Afia Natoma, 40, reads a book at the Central Library in downtown Fort Worth. Natoma recently moved to Fort Worth from Canada. (Cristian ArguetaSoto | Fort Worth Report)

Tucked away in a quiet corner of the Fort Worth Central Library, Afia Natoma spent an afternoon reading her Bible. She often visits the library to read in the calm atmosphere. 

Natoma sometimes uses the printer and internet, too, but she has to take the bus because there isn’t a library near her neighborhood, she said.

The Fort Worth Public Library intends to improve public access with a master plan that includes expanding facilities and adding more libraries around the city.

“The facilities master plan clearly demonstrated what I knew, which is that we don’t have enough libraries, and we don’t have them in the right places,” Director Manya Shorr said. “This may have slightly changed now that we’ve opened a library up north.”

In Fort Worth, 80% of the libraries are inside the loop of 820, but only 40% of Fort Worth lives within that area, Shorr, 46, said. This means areas of population growth are dramatically underserved, she said.

Natoma, 40, and her husband live in the southwest area of the city. Her husband attends Southwestern Baptist Theological Seminary, and she uses the bus so he doesn’t have to drive her around. She would visit a library closer to her neighborhood if it were available, she said.

Some libraries opened in the past year, but Shorr wants to see more progress.

The Golden Triangle Library , 4264 Golden Triangle Blvd., opened in August of 2020, which is outside of the loop, Shorr said. The library also is in design for a branch on the south side at the corner of Risinger Street and McCart Avenue, also outside the loop.

The proposed 2022 bond includes a library up north by Sendera Ranch, Shorr said.

“We’re doing well, but it’s not happening as quickly as I would like,” she said. “I would say we’re 10 branches behind. I can’t just rely on the bond, which only happens every four years. We have to think of creative ways to expand our footprint.”

Some of those creative ways could be expanding into an existing community center or a retail option, as the library recently did with La Gran Plaza. The agreement with La Gran Plaza allows Shorr to rent the space for $2 a year, she said.

In creating the master plan, the Fort Worth Public Library hired Margaret Sullivan, a consultant in New York City. Fort Worth is at an interesting place because of rapid growth and economic development, Sullivan said.

“It’s our responsibility as library stewards to imagine the possibilities that we can create experiences that are in support of their life journeys,” Sullivan said. “If somebody has a passion, or an interest in music for example, how do we support that?”

The library does not have confirmed funding strategies, according to the library document. Since the funding is not set, the plan does not have specific timing or phases for the projects.

It also does not include specific budget numbers in its recommendations, citing the library does not want to trap the city in a possibly inaccurate budget.

According to the master plan, the library will work with the city’s Property Management department to develop budgets as it identifies funding strategies and possible timelines for projects.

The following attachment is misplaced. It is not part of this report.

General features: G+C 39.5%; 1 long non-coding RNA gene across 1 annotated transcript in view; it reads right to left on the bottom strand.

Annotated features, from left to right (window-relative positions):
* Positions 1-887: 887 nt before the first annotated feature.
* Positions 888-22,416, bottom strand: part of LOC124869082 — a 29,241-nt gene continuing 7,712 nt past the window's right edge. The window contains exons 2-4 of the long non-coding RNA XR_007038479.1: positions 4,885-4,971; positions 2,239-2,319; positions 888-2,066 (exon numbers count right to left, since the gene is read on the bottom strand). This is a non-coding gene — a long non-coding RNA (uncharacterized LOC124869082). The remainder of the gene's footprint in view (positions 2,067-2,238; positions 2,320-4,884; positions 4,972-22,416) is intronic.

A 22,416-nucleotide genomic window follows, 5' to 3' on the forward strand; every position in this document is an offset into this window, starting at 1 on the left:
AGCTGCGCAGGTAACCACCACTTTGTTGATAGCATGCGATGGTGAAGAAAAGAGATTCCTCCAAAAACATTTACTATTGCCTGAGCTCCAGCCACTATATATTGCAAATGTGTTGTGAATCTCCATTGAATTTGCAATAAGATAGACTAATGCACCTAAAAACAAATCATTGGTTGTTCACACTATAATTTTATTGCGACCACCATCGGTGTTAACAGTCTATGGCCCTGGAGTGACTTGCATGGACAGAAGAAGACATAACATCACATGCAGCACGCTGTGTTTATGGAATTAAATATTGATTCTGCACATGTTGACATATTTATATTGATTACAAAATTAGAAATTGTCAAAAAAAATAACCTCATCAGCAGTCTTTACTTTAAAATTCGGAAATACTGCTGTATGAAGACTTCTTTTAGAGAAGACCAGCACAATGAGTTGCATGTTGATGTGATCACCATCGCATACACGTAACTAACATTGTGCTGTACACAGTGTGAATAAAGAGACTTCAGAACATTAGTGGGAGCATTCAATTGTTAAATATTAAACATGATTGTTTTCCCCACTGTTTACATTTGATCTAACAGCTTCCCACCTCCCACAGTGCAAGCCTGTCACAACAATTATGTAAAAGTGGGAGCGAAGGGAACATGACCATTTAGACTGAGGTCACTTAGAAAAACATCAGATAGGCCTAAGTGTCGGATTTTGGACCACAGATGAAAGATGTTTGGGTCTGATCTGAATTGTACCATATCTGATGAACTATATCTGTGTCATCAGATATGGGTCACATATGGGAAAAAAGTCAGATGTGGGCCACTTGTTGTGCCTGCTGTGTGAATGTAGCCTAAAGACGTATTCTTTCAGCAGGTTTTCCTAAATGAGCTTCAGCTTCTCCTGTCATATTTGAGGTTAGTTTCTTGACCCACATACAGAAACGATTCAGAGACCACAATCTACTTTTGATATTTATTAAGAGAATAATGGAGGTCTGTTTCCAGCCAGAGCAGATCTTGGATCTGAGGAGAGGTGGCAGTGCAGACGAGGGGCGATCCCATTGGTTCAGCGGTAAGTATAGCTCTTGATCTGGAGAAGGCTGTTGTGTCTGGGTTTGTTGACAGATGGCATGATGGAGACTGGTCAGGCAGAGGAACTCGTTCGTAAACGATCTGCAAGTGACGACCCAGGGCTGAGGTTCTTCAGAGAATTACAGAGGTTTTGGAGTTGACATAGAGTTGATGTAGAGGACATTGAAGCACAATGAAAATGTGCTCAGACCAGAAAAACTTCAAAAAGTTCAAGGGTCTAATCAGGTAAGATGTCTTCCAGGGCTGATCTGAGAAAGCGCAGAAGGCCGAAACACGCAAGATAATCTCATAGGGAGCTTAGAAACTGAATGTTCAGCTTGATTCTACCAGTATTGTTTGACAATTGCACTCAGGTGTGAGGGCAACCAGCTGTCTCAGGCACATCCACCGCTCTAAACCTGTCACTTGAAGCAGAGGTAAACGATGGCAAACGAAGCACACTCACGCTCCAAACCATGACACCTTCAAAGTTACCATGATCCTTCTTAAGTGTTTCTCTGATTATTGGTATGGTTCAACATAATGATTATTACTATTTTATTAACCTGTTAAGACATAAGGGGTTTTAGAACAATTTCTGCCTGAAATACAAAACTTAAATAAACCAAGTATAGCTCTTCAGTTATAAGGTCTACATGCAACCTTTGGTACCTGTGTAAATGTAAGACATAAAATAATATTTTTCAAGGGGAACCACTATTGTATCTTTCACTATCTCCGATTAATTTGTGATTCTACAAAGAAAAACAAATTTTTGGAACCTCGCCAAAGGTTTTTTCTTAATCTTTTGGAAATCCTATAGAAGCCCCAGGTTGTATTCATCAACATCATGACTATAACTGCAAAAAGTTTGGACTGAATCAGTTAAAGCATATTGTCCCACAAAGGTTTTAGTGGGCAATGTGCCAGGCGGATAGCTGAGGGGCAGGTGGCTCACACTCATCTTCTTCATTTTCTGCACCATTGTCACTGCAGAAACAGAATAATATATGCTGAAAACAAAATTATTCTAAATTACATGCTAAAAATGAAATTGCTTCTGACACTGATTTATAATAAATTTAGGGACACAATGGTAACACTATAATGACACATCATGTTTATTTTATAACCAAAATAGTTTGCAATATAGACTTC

Library Director Manya Shorr stands next to Bumpersaurus, an attraction for kids at the Fort Worth Public Library Central branch. (Cristian ArguetaSoto | Fort Worth Report)

When planning the future of the library, Shorr said, the staff internally looked at how the library is serving the community and how it can better do so. Libraries should be a driver for economic growth and fostering community, she said.

The library plans to expand some of what can be checked out, such as science kits and other outdoor games like bocce ball, she said. It also wants to expand its arts and culture offerings by hosting concerts at branches.

Additionally, Shorr said, the library wants to be the “literary hub of Fort Worth.” She wants people who love talking about books or authors to see the public libraries as the place to do that in Fort Worth.

Although people are able to return to libraries and more in-person events are popping up, Shorr said, the virtual offerings at the library still are expanding. One of those is LinkedIn Learning, a paid program anyone with a library card can access at no additional cost. The program has instructional videos on many topics ranging from graphic design to playing the clarinet.

All of these offerings are a chance for community growth, she said. But for Shorr and the library staff, growth is about more than buildings and programs, but reaching the community.

“In 2020, obviously, we closed for 66 days. And if you look at our strategic plan, it looks very focused on our buildings,” she said. “However, we did things like we collected PPE, we called every single senior over the age of 65 in Fort Worth who had a library card with us to check on them and make sure they were OK. None of that was anything we anticipated when we wrote this plan, but it didn’t matter because it aligns internally.”

Kristen Barton is an enterprise reporter for the Fort Worth Report. Contact her at At the Fort Worth Report, news decisions are made independently of our board members and financial supporters. Read more about our editorial independence policy here.

Creative Commons License

Republish our articles for free, online or in print, under a Creative Commons license.

Avatar photo

Kristen Barton

Kristen Barton is an education reporter for the Fort Worth Report. She has previous experience in education reporting for her hometown paper, the Longview News-Journal and her college paper, The Daily...

Join the Conversation

1 Comment

Leave a comment